Let's say, for instance, a significant anniversary falls on a date that you would usually publish a blog post. In this instance, and others like it, it's perfectly okay not to publish on schedule. It may actually be unsafe and breed feelings of resentment to 'force' yourself to do so.
The lesson is to always check in with yourself before you engage online in any way, shape or form – health advocacy should always be accompanied by intention, not done on auto-pilot.
Take time to ask yourself a few key questions: will engaging online make me feel worse right now? Am I well-placed to engage with my audience or could I leave it alone for the moment? It's important to recognise when it would be helpful to you – and in the long term, better for your audience – to stay offline. Your online community will understand if you take a day or two out.
Online conversations of a challenging or confrontational nature should be managed using the same strategies as you would in face-to-face interactions. Although intense emotions are easier to convey through a screen than in person, it's important to remember that behind every screen is a real person – that person still deserves respect and the space to be heard and validated. After all, this is at the heart of health advocacy.
In a healthy online interaction, when someone feels heard and validated, emotions are easier to manage and a space is created for both voices to be heard. If you feel, however, that this mutual respect is not being honoured, give yourself permission to acknowledge this and leave the interaction.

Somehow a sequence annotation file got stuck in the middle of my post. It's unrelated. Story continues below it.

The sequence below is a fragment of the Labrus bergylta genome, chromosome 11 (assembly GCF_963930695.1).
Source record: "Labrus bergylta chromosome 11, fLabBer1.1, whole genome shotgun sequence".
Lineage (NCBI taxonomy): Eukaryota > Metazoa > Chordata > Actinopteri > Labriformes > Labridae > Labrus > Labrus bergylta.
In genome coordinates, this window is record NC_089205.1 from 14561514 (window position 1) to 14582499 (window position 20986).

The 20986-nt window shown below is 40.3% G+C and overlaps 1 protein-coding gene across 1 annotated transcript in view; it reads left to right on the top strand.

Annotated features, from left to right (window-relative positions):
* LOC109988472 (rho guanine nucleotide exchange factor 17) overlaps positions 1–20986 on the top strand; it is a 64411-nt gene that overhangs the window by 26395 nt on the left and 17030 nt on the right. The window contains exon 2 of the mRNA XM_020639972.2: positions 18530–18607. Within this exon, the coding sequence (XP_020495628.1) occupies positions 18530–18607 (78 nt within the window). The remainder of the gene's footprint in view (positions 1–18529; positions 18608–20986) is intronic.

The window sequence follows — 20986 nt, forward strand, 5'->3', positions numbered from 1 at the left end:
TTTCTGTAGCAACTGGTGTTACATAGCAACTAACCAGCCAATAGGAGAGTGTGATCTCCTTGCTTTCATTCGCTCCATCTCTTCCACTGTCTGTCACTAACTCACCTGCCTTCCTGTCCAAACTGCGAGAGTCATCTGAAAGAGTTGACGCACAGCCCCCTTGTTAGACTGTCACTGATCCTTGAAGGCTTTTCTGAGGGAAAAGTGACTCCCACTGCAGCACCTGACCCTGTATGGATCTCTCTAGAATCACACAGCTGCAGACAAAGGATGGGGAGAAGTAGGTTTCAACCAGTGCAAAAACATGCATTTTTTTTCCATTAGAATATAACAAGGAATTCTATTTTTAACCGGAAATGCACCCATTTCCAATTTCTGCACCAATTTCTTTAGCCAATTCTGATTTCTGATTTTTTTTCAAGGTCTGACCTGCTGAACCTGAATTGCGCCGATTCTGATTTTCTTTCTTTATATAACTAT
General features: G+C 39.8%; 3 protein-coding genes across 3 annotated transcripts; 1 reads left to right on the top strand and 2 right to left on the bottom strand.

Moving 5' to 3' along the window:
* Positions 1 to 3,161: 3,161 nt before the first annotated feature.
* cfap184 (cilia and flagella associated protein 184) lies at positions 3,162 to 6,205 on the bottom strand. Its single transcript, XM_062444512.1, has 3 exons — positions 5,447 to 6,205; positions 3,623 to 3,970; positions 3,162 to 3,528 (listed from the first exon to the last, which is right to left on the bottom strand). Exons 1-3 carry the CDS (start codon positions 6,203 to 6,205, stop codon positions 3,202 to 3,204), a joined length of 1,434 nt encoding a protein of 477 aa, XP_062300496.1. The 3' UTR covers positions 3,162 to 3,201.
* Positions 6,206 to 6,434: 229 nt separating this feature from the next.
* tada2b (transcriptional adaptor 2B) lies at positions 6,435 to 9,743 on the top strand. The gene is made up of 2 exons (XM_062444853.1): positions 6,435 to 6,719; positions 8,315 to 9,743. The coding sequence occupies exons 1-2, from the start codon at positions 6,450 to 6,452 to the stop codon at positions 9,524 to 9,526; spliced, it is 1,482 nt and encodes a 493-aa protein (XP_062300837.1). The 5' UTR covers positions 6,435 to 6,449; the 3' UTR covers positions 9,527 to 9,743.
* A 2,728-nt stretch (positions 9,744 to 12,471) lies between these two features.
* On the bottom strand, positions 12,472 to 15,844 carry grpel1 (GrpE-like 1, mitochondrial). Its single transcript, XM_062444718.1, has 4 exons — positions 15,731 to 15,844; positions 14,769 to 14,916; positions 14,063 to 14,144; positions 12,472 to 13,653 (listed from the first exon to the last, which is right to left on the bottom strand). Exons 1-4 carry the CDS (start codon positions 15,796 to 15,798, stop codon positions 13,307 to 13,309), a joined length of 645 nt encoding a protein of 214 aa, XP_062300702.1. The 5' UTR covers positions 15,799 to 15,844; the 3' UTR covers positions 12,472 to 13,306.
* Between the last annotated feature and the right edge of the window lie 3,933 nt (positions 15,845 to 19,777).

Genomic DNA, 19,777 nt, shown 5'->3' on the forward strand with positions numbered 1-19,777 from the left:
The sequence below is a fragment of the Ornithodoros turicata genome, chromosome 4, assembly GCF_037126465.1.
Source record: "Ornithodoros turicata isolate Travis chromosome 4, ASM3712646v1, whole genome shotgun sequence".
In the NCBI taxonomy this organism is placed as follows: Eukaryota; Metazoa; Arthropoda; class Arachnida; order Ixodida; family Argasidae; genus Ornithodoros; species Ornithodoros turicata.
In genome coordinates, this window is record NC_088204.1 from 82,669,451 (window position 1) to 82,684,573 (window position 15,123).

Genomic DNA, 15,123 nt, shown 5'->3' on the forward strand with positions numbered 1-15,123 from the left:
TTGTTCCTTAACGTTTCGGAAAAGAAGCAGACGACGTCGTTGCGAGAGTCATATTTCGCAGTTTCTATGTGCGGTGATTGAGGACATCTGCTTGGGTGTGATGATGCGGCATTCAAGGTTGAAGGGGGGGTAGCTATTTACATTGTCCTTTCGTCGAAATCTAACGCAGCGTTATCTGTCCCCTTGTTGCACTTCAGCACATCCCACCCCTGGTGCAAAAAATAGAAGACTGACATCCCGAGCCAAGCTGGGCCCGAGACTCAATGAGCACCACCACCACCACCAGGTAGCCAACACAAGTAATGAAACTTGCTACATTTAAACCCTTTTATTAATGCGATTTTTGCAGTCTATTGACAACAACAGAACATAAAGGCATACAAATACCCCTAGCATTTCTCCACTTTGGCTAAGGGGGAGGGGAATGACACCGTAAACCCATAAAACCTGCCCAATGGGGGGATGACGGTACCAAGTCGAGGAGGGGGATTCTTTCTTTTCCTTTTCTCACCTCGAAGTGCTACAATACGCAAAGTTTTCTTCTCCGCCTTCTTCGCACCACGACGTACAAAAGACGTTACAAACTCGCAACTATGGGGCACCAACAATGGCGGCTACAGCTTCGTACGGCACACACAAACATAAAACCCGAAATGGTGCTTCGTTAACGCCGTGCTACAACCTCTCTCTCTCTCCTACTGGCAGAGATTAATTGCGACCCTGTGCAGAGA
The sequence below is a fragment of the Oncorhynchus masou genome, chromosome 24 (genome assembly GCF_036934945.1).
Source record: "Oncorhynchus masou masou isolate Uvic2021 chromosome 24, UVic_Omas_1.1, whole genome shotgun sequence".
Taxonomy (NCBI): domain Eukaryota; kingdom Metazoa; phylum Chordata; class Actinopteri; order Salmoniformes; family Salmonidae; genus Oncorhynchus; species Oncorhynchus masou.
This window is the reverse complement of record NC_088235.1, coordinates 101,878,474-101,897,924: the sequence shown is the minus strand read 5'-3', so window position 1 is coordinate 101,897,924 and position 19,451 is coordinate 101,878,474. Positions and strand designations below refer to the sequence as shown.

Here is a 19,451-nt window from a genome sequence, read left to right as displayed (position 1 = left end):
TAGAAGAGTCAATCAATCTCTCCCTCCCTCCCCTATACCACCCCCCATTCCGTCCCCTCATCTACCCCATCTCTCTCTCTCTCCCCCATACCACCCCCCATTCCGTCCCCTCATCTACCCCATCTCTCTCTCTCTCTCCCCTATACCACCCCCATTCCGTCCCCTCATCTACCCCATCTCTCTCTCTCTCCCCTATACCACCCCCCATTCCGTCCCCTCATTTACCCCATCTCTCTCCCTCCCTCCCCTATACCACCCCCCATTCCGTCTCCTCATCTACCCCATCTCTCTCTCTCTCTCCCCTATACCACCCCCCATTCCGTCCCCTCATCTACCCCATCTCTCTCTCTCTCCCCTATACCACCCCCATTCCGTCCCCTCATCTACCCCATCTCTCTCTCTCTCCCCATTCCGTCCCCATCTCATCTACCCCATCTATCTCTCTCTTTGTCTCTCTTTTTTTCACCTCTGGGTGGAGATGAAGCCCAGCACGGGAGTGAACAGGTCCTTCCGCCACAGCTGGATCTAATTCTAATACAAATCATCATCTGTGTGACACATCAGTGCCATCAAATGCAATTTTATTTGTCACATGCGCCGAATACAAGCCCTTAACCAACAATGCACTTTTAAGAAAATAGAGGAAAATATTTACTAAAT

If you feel that an interaction is carrying risk to your safety or that of your loved ones, step away, assess the level of risk and implement other strategies in your toolkit, for example, informing the police.
Enter more challenging online conversations at a pace that works with your energy levels and personal schedule. One of the major benefits of online communication is that the recipient cannot see you so you are not compelled to reply or respond straight away.
Always take time to think about your words and and their words, and engage in a way that serves you and aligns with your individual needs.
SANE Australia will be presenting at the HealtheVoices Conference on empowering online advocates on 9-10 November. The conference is hosted by the Janssen Pharmaceutical Companies of Johnson & Johnson.